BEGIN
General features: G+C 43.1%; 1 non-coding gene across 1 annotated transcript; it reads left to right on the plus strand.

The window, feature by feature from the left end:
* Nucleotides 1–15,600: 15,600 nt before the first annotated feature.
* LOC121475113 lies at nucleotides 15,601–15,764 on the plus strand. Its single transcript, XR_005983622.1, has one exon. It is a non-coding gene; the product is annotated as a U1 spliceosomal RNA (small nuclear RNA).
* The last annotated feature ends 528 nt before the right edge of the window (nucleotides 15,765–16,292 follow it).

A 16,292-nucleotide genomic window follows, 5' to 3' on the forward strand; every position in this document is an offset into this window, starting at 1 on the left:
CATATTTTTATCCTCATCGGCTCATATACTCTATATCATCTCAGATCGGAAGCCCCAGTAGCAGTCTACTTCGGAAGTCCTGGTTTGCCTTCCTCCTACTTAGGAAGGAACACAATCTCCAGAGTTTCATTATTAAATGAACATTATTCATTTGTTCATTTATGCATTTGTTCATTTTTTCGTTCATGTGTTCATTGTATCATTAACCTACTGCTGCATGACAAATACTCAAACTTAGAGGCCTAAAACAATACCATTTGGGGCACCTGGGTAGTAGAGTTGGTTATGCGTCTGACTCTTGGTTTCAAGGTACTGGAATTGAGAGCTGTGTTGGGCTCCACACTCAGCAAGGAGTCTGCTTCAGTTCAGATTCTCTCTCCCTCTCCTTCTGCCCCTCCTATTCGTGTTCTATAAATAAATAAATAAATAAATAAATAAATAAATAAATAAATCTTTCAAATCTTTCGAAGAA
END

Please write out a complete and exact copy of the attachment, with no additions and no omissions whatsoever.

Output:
General features: G+C 43.1%; 1 non-coding gene across 1 annotated transcript; it reads left to right on the plus strand.

The window, feature by feature from the left end:
* Nucleotides 1–15,600: 15,600 nt before the first annotated feature.
* LOC121475113 lies at nucleotides 15,601–15,764 on the plus strand. Its single transcript, XR_005983622.1, has one exon. It is a non-coding gene; the product is annotated as a U1 spliceosomal RNA (small nuclear RNA).
* The last annotated feature ends 528 nt before the right edge of the window (nucleotides 15,765–16,292 follow it).

A 16,292-nucleotide genomic window follows, 5' to 3' on the forward strand; every position in this document is an offset into this window, starting at 1 on the left:
CATATTTTTATCCTCATCGGCTCATATACTCTATATCATCTCAGATCGGAAGCCCCAGTAGCAGTCTACTTCGGAAGTCCTGGTTTGCCTTCCTCCTACTTAGGAAGGAACACAATCTCCAGAGTTTCATTATTAAATGAACATTATTCATTTGTTCATTTATGCATTTGTTCATTTTTTCGTTCATGTGTTCATTGTATCATTAACCTACTGCTGCATGACAAATACTCAAACTTAGAGGCCTAAAACAATACCATTTGGGGCACCTGGGTAGTAGAGTTGGTTATGCGTCTGACTCTTGGTTTCAAGGTACTGGAATTGAGAGCTGTGTTGGGCTCCACACTCAGCAAGGAGTCTGCTTCAGTTCAGATTCTCTCTCCCTCTCCTTCTGCCCCTCCTATTCGTGTTCTATAAATAAATAAATAAATAAATAAATAAATAAATAAATAAATCTTTCAAATCTTTCGAAGAA